Report: Less snow, more floods in Tahoe's future
DAVIS, Calif. -- Scientists at the University of California, Davis say rising global temperatures are likely to alter Lake Tahoe and its surrounding region in the decades ahead.
Their report, released Monday, predicts a steady shift from winter snowfall to rain and an earlier snowmelt, leading to flooding by mid-century in the Upper Truckee River, which feeds the lake.
Prolonged droughts could take hold by the end of the century. That could drop the lake below its rim and cut off flows to the Truckee River, which supplies Reno, Nev.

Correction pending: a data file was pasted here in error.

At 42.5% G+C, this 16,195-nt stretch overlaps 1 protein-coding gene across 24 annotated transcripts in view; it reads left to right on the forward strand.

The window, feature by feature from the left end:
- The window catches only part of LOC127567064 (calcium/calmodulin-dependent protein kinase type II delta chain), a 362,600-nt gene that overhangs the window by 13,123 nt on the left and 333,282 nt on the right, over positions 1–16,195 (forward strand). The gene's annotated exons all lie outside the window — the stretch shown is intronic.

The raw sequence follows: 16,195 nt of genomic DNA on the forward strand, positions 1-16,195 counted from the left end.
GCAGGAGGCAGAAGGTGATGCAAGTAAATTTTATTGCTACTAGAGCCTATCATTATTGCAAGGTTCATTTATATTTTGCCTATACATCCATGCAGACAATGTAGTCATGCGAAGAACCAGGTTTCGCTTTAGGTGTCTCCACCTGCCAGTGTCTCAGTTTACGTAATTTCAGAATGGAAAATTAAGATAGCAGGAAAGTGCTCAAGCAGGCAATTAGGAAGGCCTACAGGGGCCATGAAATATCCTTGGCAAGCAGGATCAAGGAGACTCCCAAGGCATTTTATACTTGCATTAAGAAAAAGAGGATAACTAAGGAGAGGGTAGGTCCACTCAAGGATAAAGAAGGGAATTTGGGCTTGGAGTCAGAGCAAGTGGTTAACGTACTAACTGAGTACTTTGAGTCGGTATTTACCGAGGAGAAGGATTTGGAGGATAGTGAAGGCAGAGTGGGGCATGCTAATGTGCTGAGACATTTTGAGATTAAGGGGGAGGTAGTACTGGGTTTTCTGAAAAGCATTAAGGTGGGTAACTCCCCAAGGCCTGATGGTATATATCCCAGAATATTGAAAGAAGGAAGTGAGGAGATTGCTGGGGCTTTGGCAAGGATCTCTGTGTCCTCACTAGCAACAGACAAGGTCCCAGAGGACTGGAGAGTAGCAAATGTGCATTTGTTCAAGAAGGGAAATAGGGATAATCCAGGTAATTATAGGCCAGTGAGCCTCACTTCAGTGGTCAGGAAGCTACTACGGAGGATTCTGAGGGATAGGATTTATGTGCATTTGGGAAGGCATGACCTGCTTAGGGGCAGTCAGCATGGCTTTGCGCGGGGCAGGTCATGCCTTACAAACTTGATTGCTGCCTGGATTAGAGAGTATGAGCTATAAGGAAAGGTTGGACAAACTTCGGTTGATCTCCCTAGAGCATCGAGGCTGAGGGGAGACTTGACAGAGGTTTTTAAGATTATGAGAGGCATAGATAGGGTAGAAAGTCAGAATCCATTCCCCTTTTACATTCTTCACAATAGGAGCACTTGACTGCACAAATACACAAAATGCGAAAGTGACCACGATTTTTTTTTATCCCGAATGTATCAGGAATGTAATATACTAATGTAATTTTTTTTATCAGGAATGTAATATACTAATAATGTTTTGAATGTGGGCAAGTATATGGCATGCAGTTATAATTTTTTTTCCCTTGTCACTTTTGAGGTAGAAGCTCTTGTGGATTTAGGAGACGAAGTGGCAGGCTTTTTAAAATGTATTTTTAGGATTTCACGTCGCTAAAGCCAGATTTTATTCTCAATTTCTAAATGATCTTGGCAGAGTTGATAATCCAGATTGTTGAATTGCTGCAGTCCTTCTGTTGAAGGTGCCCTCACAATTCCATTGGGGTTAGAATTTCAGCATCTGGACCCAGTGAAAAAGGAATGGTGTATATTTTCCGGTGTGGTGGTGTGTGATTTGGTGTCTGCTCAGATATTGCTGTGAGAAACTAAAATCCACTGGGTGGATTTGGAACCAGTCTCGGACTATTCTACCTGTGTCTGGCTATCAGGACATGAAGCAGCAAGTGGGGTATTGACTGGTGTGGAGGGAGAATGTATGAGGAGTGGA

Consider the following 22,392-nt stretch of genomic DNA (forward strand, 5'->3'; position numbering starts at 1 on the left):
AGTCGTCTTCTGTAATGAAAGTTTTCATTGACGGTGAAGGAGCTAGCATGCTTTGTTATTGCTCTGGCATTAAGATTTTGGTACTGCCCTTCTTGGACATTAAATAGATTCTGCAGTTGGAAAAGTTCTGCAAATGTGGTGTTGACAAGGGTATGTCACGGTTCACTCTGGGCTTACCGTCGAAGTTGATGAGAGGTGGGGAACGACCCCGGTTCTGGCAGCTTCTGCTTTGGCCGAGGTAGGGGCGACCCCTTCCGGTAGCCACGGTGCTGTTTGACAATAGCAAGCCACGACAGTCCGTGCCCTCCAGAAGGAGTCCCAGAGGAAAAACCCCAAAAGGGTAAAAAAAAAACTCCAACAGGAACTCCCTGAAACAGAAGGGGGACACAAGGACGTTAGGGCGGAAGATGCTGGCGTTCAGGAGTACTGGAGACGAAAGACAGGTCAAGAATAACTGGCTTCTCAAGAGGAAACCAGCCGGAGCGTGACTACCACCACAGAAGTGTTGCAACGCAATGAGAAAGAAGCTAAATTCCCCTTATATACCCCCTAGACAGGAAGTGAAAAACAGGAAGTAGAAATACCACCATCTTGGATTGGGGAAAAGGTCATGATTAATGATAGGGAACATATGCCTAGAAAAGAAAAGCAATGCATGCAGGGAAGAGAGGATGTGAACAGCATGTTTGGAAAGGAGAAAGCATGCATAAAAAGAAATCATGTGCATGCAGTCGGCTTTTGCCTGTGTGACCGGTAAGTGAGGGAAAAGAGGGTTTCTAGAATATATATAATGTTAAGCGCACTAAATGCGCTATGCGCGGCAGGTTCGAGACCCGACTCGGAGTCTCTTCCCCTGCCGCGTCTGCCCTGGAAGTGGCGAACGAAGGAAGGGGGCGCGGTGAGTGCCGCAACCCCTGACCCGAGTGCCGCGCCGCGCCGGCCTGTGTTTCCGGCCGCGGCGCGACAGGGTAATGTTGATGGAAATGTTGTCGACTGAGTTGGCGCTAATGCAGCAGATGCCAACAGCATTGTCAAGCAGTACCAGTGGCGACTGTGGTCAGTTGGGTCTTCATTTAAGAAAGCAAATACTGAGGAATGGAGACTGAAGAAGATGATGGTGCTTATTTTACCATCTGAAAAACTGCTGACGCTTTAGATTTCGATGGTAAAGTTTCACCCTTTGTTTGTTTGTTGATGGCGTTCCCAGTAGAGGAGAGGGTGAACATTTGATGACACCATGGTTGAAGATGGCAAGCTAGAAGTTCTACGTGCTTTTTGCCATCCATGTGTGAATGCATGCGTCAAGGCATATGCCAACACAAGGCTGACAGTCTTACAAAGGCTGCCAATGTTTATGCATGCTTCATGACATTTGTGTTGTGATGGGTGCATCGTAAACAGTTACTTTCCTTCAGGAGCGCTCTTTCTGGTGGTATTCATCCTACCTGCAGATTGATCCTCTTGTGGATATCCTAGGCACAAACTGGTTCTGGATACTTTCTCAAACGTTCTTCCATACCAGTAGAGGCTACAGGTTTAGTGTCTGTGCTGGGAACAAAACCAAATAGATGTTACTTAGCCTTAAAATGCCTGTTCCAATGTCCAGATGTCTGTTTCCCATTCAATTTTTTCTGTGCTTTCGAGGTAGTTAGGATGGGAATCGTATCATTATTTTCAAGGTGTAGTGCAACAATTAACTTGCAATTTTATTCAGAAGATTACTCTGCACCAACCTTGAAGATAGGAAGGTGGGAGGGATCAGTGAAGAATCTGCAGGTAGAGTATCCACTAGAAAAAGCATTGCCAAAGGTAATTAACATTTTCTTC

Computer models suggest the average snowpack in the Tahoe basin will decline by 40 percent to 60 percent by 2100. Some winters could pass with only rain and no snowfall.
Tahoe's clarity also could be diminished by the emergence of algae.
lake tahoe, global warming, accuweather
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